Each year with my Globetrotting clients in tow we make our annual pilgrimage to Kenya for the Maasai Mara guided ride. Before we embark on our riding adventure through the pancake-flat plains of the Maasai Mara, we spend a day playing tourists exploring the dusty streets of Nairobi.
The David Sheldrick Wildlife Trust situated in the suburb of Karen is a stand-out experience for my clients. Before leaving Australia, I recommend that my clients adopt an orphaned elephant of their own. The reason for this is that adopters are allowed to visit at feeding time, which is 5pm each afternoon.
I’ve visited the orphanage consecutively for four years now and it still pulls on my heart strings. These wrinkly grey orphans come trumpeting out of the bush after feeding all day and rumble past us and into their individual shelters, only to lift their trunks and slurp down copious amounts of milk. These little fellows need constant care, love, food and affection. Their amazing carers have make-shift beds in the shelters so the baby elephants can be fed in the middle of the night.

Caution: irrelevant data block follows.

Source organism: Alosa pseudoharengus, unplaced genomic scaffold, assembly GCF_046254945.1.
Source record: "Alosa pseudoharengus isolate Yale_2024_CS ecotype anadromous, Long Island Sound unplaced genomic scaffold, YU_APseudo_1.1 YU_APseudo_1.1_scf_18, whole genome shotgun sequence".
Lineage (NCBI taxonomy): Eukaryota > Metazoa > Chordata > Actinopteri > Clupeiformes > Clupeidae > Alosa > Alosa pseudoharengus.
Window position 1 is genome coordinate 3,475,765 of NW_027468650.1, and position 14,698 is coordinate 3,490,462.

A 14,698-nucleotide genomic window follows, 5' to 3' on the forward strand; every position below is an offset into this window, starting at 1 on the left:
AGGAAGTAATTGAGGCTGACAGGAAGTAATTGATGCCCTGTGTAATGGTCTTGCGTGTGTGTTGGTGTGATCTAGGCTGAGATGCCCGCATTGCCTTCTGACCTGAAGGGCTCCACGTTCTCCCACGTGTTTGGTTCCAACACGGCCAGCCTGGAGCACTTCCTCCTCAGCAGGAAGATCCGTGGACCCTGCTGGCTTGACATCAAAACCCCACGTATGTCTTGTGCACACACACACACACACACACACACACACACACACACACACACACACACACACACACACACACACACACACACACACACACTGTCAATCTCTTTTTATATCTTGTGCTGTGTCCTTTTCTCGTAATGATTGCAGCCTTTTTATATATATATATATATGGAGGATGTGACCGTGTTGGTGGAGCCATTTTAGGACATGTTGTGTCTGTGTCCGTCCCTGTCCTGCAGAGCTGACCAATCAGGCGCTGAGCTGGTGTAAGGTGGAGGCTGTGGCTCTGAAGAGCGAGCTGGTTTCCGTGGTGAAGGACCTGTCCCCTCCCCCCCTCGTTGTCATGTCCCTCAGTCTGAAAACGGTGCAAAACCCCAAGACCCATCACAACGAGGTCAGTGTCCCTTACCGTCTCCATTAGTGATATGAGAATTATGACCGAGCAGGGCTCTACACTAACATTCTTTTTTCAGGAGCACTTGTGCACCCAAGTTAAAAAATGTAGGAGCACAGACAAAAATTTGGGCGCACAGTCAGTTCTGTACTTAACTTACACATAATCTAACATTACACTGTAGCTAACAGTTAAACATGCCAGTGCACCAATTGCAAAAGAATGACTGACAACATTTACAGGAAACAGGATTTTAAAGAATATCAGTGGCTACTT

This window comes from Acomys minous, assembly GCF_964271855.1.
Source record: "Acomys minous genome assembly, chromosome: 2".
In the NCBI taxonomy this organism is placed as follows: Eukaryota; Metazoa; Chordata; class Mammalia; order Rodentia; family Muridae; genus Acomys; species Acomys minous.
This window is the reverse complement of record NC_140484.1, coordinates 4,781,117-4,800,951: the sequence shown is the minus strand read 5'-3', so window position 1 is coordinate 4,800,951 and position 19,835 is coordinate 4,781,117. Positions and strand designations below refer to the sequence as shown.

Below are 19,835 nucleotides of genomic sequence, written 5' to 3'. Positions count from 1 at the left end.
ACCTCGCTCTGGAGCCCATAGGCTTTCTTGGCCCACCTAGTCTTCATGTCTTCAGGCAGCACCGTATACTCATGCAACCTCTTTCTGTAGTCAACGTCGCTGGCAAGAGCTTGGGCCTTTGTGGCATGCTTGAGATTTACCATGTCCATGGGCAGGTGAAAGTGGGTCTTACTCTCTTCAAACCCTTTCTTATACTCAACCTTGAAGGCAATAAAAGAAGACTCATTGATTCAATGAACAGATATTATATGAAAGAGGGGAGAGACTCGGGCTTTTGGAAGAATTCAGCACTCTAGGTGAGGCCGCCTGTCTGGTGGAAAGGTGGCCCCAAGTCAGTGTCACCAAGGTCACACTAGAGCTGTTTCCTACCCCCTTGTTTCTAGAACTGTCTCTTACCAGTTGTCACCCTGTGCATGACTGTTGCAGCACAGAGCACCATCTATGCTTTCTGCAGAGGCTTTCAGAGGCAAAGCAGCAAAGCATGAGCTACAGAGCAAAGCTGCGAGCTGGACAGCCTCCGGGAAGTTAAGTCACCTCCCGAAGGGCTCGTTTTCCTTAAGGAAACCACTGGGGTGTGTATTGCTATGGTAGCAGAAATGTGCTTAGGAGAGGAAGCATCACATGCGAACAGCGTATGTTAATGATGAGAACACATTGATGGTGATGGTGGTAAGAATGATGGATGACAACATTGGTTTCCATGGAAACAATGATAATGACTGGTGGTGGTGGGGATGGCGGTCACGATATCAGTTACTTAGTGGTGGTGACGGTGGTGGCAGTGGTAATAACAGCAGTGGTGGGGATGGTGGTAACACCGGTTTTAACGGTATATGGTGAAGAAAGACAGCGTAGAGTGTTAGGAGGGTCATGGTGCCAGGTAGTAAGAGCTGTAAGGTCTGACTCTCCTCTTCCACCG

My clients have the opportunity to meet their adopted elephant, and it’s a very special moment for all involved. This non-profit organisation has a huge task ahead of them but they’re making a difference one elephant at a time.
I wanted to share these photos with you.
L to R: a cheeky orphan tries to snatch her carer’s walkie talkie; resting a leg; a hairy, inquisitive trunk tries to sniff out my camera.
A hungry orphan greedily gulps down her specially formulated milk.
There is a family of resident warthogs that waddle around the orphanage, sniffing and grunting for food.
One of the carers playing with his little charge. You can see in this photo where the carers sleep. The orphans need a blanket jacket to keep them warm at night.
Right: A cheeky orphan poses for the camera while waiting for his bottle of milk.